The Strater Hotel

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Discover The Strater Hotel, which was first built by Ohio pharmacist Henry Strater.

The Strater Hotel, a charter member of Historic Hotels of America since 1989, dates back to 1887


The Strater Hotel was constructed at a time when the United States was defined by great economic prosperity, industrial expansion, and significant social reform.

Part of the Main Avenue Historic District in downtown Durango, The Strater Hotel’s rich history stretches back over a century. This fantastic historic hotel emerged at a time when the community of Durango was undergoing a dramatic transformation from a remote mining town to a modern municipality. And while many in Durango feared this change, Henry Strater embraced it. A pharmacist who had recently emigrated from Ohio, Strater saw many opportunities for prosperity in Durango’s future. To realize this vision, Strater decided to construct a grand hotel that would cater to the town’s new economy. With some help from his brothers Fred and Frank—as well as his father Antone—Henry Strater started building his new hotel just two blocks from the Durango & Silverton Narrow Gauge Railroad. Armed with a budget of $70,000, Strater used only the best red bricks and hand-carved sandstone that he could find. When The Strater Hotel finally opened in 1887, each room featured its own wood-burning stove and some of the finest furniture found in the West.

The Strater Hotel soon emerged as the main social gathering spot in Durango, thanks in large part to the management of H.L. Rice. Strater himself had no intention of ever running the hotel. So, he leased the rights to operate the location to Rice. This partnership quickly collapsed though, as competing business interests pitted the two men against one another. Strater had set up his new pharmacy in a corner of The Strater Hotel and had neglected to remove it from the lease. Rice subsequently exacted large rental fees, which greatly infuriated the pharmacist. As such, Strater developed another enterprise called the Columbian Hotel just down the road, in an attempt to financially ruin his former business partner. But the pitched battle came to an anticlimactic end when the Panic of 1893 drove them both out of business.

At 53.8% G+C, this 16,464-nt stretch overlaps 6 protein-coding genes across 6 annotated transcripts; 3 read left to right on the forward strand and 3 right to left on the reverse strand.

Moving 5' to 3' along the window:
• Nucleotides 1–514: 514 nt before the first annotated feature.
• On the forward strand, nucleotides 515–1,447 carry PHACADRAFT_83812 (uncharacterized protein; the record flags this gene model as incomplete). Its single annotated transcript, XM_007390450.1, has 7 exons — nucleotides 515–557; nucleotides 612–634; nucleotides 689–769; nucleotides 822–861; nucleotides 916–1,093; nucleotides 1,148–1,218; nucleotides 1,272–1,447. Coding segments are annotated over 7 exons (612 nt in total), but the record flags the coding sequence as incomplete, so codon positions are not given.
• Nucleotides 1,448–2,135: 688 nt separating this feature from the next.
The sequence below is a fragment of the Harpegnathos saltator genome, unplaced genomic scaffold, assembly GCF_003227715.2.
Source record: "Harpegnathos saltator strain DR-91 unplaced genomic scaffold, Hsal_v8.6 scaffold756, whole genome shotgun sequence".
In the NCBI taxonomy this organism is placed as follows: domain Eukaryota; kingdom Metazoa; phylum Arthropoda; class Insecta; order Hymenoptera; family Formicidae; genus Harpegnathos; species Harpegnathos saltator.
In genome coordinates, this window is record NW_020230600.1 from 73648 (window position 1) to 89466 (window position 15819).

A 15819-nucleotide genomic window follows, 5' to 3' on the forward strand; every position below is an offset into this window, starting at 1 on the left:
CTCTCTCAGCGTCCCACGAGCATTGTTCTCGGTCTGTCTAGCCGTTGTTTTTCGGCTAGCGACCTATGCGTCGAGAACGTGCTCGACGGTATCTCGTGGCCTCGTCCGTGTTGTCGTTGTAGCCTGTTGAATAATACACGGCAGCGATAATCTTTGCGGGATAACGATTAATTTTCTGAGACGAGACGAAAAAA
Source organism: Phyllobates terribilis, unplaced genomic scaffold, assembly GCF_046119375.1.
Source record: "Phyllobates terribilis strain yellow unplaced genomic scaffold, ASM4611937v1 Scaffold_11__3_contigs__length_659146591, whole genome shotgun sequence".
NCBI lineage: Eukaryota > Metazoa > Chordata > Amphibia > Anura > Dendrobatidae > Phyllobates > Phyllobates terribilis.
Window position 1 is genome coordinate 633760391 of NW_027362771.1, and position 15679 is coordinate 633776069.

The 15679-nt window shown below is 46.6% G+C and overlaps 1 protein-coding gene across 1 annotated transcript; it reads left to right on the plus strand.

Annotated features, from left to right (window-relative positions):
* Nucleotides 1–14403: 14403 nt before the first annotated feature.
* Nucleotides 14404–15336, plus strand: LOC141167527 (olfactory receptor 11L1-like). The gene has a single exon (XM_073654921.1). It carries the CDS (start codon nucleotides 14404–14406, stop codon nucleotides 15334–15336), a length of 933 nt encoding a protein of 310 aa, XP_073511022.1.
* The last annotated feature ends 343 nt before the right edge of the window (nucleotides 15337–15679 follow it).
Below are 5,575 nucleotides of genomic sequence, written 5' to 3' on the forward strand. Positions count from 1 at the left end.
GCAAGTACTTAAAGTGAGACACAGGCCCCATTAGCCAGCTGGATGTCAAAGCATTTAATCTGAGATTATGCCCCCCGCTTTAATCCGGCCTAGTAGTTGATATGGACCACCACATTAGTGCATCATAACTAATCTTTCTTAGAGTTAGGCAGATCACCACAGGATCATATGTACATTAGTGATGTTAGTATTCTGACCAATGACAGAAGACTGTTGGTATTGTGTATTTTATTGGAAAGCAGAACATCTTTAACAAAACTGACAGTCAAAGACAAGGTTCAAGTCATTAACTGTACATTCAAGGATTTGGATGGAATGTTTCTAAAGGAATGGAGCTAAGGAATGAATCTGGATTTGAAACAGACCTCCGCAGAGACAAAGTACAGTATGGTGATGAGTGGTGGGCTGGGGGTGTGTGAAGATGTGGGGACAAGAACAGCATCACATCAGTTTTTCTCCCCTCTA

In the wake of The Strater Hotel’s bankruptcy, the Bank of Cleveland repossessed the building and sold it to Hattie Mashburn and Charles E. Stilwell. Together, the two managed to drag The Strater Hotel out of its financial doldrums. By the 1920s, it was back to being among the most fantastic places to stay in the region. The hotel started attracting noteworthy clientele from across the country as such. Among their number included author Louis L’Amour, who frequently stayed in Room 222 to find inspiration for his novels about the Old American West.

A group of local businessmen led by Earl Baker Jr. took note of the hotel’s newfound success, and decided to purchase the location for themselves in 1926. Over time, Earl Baker Jr. eventually became the sole proprietor of The Strater Hotel.

Alongside his wife Jentra, Baker began a major series of renovations that ultimately saved the hotel. They introduced many modern amenities, while also taking great pains to preserve its historical integrity. Perhaps the greatest contribution that Earl and Jentra Baker made was the addition of authentic American walnut furniture from the Gilded Age. Their diligent pursuit for this décor has led to it becoming the largest collection of its kind in the entire world. The furniture brilliantly captivates the special rustic charm that first graced the hotel during the 1880s. The Strater Hotel today is currently operated by the third generation of the Baker family, who continue to protect the building’s rich heritage for future generations to appreciate.

  • Famous Historic Guests +
    Louis L’Amour, renowned American novelist known for writing such works about the Old American West like Jubal Sackett, Hondo and Silver Canyon.

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